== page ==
Compared to Non-Hispanic Whites, Black Americans carry a disproportionate burden of social risk factors for poor mental health, such as living in violent urban environments and experiencing economic deprivation and discrimination. Despite these risks, Black Americans have lower lifetime prevalence of depressive and anxiety disorders than Whites. The reasons for Black Americans' resilience to these mental health disorders are unknown. This proposal aims to examine cumulative adversity and subsequent diminished neurobiological stress response as a possible explanation of Black Americans' resilience to anxiety and depression. It also aims to investigate the neural mechanisms underlying this resilience.
These aims will be accomplished by conducting research interviews with 1,306 young adults (age 20-21; 60% Black, 40% White; 50% female) from an existing community sample who have been previously assessed three times during childhood and adolescence. These research interviews will provide information on adversity experienced by the participants, categorical diagnoses and dimensional measures of internalizing distress, and physiological indicators of reactivity to stress. Neural bases of stress response will be evaluated with functional magnetic resonance imaging (fMRI) for a subset of 120 Black and 120 White participants from the larger study. This study is innovative because it proposes to test a novel mechanism explaining the resilience of Black Americans to depression and anxiety, incorporates both categorical and dimensional measures of internalizing problems, and examines the role of physiological stress response and regulatory neural circuit in the resilience process. The results will have important implications for our understanding of racial disparities i anxiety and depression, neurobiological mechanisms underlying resilience to stress, and relationships between environmental stress, neural and physiological response, and negative affect. These findings will point to novel ways to diagnose and treat mental health problems in Black and White Americans.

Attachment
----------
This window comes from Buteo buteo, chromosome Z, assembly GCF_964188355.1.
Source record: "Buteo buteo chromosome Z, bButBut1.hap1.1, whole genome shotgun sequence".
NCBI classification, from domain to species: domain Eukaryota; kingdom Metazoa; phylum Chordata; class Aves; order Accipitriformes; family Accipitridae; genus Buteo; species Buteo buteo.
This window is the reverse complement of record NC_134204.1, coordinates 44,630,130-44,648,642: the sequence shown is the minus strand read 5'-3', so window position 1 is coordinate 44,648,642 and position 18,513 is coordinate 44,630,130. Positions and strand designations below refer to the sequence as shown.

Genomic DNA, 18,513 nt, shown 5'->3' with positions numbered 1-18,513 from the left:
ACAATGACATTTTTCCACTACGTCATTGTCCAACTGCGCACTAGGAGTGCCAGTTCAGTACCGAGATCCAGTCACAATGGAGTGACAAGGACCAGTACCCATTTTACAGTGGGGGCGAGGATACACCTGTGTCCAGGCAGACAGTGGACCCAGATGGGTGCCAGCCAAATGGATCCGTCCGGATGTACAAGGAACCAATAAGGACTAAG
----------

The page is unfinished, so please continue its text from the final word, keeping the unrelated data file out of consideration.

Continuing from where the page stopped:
Public Health Relevance

Black Americans are exposed to more adversity than White Americans, yet they experience lower rates of anxiety and depressive disorders. The proposed project investigates cumulative adversity and diminished neurobiological stress response as causal mechanisms underlying Black Americans' resilience to anxiety and mood disorders. The findings will improve our understanding of the role of adversity and neurobiological stress system in anxiety and depression and suggest novel approaches to diagnose and treat these mental health problems in Black and White Americans.

Agency
National Institute of Health (NIH)
Institute
National Institute of Mental Health (NIMH)
Type
Research Project (R01)
Project #
4R01MH098348-05
Application #
9070767
Study Section
Special Emphasis Panel (ZMH1)
Program Officer
Zehr, Julia L
Project Start
2012-07-10
Project End
2017-06-30
Budget Start
2016-07-01
Budget End
2017-06-30
Support Year
5
Fiscal Year
2016
Total Cost
Indirect Cost
Name
University of Alabama Birmingham
Department
Psychology
Type
Schools of Arts and Sciences
DUNS #
063690705
City
Birmingham
State
AL
Country
United States
Zip Code
35294
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Harnett, Nathaniel G; Shumen, Joshua R; Wagle, Pooja A et al. (2016) Neural mechanisms of human temporal fear conditioning. Neurobiol Learn Mem 136:97-104

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